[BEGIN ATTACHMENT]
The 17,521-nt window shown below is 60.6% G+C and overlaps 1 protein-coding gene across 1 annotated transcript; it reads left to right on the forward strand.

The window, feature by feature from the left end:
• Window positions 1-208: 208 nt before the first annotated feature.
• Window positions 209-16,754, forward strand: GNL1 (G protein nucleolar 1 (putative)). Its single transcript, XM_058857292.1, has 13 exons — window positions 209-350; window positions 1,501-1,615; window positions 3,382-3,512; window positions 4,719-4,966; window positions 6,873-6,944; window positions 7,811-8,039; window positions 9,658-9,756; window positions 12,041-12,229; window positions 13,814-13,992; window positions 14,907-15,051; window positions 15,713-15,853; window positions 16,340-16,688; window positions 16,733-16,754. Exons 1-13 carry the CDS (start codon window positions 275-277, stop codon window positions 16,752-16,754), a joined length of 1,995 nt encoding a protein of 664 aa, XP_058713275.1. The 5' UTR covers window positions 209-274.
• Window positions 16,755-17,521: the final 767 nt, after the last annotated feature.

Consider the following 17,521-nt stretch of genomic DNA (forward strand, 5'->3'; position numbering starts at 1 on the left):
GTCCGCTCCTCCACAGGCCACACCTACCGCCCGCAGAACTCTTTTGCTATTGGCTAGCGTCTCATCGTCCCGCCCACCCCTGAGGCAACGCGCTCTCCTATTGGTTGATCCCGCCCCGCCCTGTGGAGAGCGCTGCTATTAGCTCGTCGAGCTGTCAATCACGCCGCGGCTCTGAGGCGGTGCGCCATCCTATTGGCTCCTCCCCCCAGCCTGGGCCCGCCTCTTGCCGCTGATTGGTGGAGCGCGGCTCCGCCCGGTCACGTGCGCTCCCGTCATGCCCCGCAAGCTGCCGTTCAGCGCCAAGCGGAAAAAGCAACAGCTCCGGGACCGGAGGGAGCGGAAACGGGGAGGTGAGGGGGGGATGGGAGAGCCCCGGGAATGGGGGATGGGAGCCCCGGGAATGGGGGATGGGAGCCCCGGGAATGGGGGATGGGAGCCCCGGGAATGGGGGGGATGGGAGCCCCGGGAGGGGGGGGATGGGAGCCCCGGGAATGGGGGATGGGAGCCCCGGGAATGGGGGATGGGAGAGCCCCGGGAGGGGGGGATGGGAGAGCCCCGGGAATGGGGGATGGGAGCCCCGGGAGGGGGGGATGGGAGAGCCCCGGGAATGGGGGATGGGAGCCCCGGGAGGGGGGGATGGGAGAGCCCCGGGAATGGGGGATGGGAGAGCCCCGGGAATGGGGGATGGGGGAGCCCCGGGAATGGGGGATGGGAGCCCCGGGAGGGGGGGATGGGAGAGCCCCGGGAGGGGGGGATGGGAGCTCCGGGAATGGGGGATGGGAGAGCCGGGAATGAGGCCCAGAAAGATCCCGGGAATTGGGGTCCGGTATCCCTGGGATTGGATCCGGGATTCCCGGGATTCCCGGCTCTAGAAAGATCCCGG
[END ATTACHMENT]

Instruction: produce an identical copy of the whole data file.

The 17,521-nt window shown below is 60.6% G+C and overlaps 1 protein-coding gene across 1 annotated transcript; it reads left to right on the forward strand.

The window, feature by feature from the left end:
• Window positions 1-208: 208 nt before the first annotated feature.
• Window positions 209-16,754, forward strand: GNL1 (G protein nucleolar 1 (putative)). Its single transcript, XM_058857292.1, has 13 exons — window positions 209-350; window positions 1,501-1,615; window positions 3,382-3,512; window positions 4,719-4,966; window positions 6,873-6,944; window positions 7,811-8,039; window positions 9,658-9,756; window positions 12,041-12,229; window positions 13,814-13,992; window positions 14,907-15,051; window positions 15,713-15,853; window positions 16,340-16,688; window positions 16,733-16,754. Exons 1-13 carry the CDS (start codon window positions 275-277, stop codon window positions 16,752-16,754), a joined length of 1,995 nt encoding a protein of 664 aa, XP_058713275.1. The 5' UTR covers window positions 209-274.
• Window positions 16,755-17,521: the final 767 nt, after the last annotated feature.

Consider the following 17,521-nt stretch of genomic DNA (forward strand, 5'->3'; position numbering starts at 1 on the left):
GTCCGCTCCTCCACAGGCCACACCTACCGCCCGCAGAACTCTTTTGCTATTGGCTAGCGTCTCATCGTCCCGCCCACCCCTGAGGCAACGCGCTCTCCTATTGGTTGATCCCGCCCCGCCCTGTGGAGAGCGCTGCTATTAGCTCGTCGAGCTGTCAATCACGCCGCGGCTCTGAGGCGGTGCGCCATCCTATTGGCTCCTCCCCCCAGCCTGGGCCCGCCTCTTGCCGCTGATTGGTGGAGCGCGGCTCCGCCCGGTCACGTGCGCTCCCGTCATGCCCCGCAAGCTGCCGTTCAGCGCCAAGCGGAAAAAGCAACAGCTCCGGGACCGGAGGGAGCGGAAACGGGGAGGTGAGGGGGGGATGGGAGAGCCCCGGGAATGGGGGATGGGAGCCCCGGGAATGGGGGATGGGAGCCCCGGGAATGGGGGATGGGAGCCCCGGGAATGGGGGGGATGGGAGCCCCGGGAGGGGGGGGATGGGAGCCCCGGGAATGGGGGATGGGAGCCCCGGGAATGGGGGATGGGAGAGCCCCGGGAGGGGGGGATGGGAGAGCCCCGGGAATGGGGGATGGGAGCCCCGGGAGGGGGGGATGGGAGAGCCCCGGGAATGGGGGATGGGAGCCCCGGGAGGGGGGGATGGGAGAGCCCCGGGAATGGGGGATGGGAGAGCCCCGGGAATGGGGGATGGGGGAGCCCCGGGAATGGGGGATGGGAGCCCCGGGAGGGGGGGATGGGAGAGCCCCGGGAGGGGGGGATGGGAGCTCCGGGAATGGGGGATGGGAGAGCCGGGAATGAGGCCCAGAAAGATCCCGGGAATTGGGGTCCGGTATCCCTGGGATTGGATCCGGGATTCCCGGGATTCCCGGCTCTAGAAAGATCCCGG